|Technology & Strategy Consulting|
“What we find changes who we become” – Ambient Findability, Peter Morville
As the discoverable content increases in depth and breadth, it is inevitable that mobile search will drive user navigation on devices. Whether it is by user keying in a few keywords or short cuts or search engine generating a personalized, to-the-minute “always-active” user interface that directs user navigation, mobile search strategies will start taking center-stage for most consumers.
There are several differences between Internet (aka Google) search and mobile search. While Google on desktop might return a useless list of 2M hits (the useful results are generally in the first dozen links), mobile search needs to take in more variables before it figures out the “answer” to the user input. These variables are driven by context, history, preferences, and social network. You weir off a bit and the experience starts to waffle. Understanding “user’s intent” is key.
The business models are also different. While Google might present the paid-search-results on top, on the side or even blended in the main body, search results needs to very optimized and customized to the query and context. In addition, several new models come into play like “click-to-call” or “push-to-call” where real money is to be made. Click-to-call has a simple revenue model which most businesses understand. It is conceptually same as ‘referral fees’. Some calls such as in real-estate or mortgage business can yield over $30-40 per call for referrals. Some of the emergency services like plumbers, dentists, locksmiths have up to 50-60% conversion rates. You can do the math. The provider who has the best and most updated inventory has a big leg up in the race for mobile search domination. Local inventory plays a huge role, the hard part is to keep the numbers refreshed and encourage the ecosystem to participate and update the information while also getting involved in the advertising side of the business. Click-to-call already exists on Google on the Web http://www.google.com/help/faq_clicktocall.html . But on mobile devices, it takes on a much more useful and immediate dimension due to the nature of the medium.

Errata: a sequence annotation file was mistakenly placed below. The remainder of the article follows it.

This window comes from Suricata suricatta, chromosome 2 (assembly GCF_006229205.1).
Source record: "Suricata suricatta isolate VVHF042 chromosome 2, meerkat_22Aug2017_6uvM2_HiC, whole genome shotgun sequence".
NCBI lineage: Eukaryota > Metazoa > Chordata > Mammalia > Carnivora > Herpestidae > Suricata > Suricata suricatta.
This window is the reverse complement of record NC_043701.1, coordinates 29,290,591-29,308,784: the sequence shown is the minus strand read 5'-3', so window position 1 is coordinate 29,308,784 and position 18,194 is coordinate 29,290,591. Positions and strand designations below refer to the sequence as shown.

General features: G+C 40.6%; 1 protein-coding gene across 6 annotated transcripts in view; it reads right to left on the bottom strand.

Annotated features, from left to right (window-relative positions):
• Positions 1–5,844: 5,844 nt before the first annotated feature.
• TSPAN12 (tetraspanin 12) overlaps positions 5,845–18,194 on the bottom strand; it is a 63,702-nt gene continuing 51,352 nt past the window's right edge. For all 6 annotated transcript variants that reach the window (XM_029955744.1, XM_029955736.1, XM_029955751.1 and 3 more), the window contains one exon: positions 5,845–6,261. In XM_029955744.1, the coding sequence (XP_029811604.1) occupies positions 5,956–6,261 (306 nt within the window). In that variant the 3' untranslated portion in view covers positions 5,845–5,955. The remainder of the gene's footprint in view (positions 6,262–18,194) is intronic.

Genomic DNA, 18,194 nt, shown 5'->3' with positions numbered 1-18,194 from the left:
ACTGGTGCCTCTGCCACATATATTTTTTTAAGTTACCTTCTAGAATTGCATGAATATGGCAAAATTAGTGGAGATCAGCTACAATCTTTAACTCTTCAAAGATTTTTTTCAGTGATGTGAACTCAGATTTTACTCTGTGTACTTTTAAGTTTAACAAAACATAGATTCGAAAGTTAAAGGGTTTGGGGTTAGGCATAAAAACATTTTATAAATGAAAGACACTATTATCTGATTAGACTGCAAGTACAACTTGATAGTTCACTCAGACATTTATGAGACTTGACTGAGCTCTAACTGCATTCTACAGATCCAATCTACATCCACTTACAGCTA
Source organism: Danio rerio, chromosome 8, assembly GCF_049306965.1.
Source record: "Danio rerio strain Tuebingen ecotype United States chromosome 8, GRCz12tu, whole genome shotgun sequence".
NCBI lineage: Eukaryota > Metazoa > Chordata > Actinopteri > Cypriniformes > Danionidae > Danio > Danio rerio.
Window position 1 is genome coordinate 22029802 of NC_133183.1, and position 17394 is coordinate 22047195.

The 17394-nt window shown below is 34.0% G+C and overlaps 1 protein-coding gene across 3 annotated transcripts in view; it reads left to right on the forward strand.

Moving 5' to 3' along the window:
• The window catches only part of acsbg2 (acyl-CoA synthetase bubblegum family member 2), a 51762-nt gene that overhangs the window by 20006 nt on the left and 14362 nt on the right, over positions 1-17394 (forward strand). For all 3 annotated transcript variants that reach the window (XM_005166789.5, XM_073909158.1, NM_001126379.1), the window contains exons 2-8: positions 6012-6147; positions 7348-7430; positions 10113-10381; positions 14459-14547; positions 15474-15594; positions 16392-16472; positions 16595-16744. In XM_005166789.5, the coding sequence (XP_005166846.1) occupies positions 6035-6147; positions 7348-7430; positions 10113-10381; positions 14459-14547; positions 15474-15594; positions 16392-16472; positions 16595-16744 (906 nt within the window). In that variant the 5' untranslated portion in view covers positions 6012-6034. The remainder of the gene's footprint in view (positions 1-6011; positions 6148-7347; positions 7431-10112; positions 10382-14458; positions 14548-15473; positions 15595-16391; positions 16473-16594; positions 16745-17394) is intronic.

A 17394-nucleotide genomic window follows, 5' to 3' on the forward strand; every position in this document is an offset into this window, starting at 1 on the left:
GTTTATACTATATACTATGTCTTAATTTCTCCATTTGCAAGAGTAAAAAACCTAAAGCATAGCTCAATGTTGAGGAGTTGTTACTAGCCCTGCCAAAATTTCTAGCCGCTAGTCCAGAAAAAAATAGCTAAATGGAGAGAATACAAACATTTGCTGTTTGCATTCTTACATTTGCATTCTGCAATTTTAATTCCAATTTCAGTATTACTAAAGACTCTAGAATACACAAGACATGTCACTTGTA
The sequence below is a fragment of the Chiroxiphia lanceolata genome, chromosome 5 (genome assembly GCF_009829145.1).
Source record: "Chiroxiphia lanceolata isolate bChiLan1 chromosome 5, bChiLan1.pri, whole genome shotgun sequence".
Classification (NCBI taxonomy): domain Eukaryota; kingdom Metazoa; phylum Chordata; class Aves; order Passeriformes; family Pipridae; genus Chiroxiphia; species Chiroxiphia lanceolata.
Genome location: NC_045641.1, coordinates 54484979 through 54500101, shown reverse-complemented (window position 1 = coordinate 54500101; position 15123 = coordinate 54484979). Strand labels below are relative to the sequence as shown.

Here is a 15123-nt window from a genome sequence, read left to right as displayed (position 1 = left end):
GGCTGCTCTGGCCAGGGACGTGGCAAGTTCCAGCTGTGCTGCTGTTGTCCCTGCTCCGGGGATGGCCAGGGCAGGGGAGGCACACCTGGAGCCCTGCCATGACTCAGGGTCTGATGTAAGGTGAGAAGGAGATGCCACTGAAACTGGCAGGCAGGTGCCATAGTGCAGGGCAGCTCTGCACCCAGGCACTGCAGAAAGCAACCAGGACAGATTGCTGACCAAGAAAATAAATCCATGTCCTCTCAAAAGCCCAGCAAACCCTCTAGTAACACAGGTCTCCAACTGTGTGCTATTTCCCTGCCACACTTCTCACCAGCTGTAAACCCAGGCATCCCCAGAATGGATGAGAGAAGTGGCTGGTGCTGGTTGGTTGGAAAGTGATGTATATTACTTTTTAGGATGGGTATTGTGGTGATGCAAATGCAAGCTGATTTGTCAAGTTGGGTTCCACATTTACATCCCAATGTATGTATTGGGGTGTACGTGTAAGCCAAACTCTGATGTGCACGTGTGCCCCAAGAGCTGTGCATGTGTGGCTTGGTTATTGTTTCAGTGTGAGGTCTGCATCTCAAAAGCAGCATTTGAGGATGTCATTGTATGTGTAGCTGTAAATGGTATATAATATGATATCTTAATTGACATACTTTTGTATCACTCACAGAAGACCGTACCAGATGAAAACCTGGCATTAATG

Advertising also takes a new dimension with mobile. The wealth of user information and the capability to have 1-to-1 relationship with the user makes it a very powerful platform for the multi-billion dollar advertising industry. Advertisers design their campaigns based on the hard and real user demographic information and also get the confirmation of a “view” which is gold for advertisers. Having said that, a few missteps can also alienate users for months. Advertisements and/or promotions will also have the “click-to-call” functionality. Several travel agencies and big brands have already experimented with clickable ad campaigns. Earlier this year, Google filed the patent application for the same. Similar functionality could be built for audio content and other pieces of content types. Click-to-call will also become a very social and viral feature.
Click-to-call in combination with automated attendant is also very disruptive to the multi-billion directory-assistance (DA) and yellow page industry. If a smart analytical engine backs up the voice recognition system (could be tied to mobile search), majority of the consumer queries can be taken care of without reaching a live person thus deceasing the $1-$2 per call charge to the consumer.
Click-to-call can also be offered as a customer service-enhancing tool by the carrier or as an instant survey or feedback tool for different industries.
The majority of the searches initially will happen via browser and by using keypad input from the user but will gradually be integrated tightly across applications and platforms and will accept voice, image, bar code, and others input mechanisms. Mobile search will also renew the “dumb-pipe” debate, disrupt the value chain, and force players to form new alliances that weren’t conceivable before. New business models such as “click-to-call” will bring new sources of revenue to the wireless industry. In the end, mobile search will help drive quality of content and better user experience.
I welcome your thoughts on this model and others in relation to Mobile Search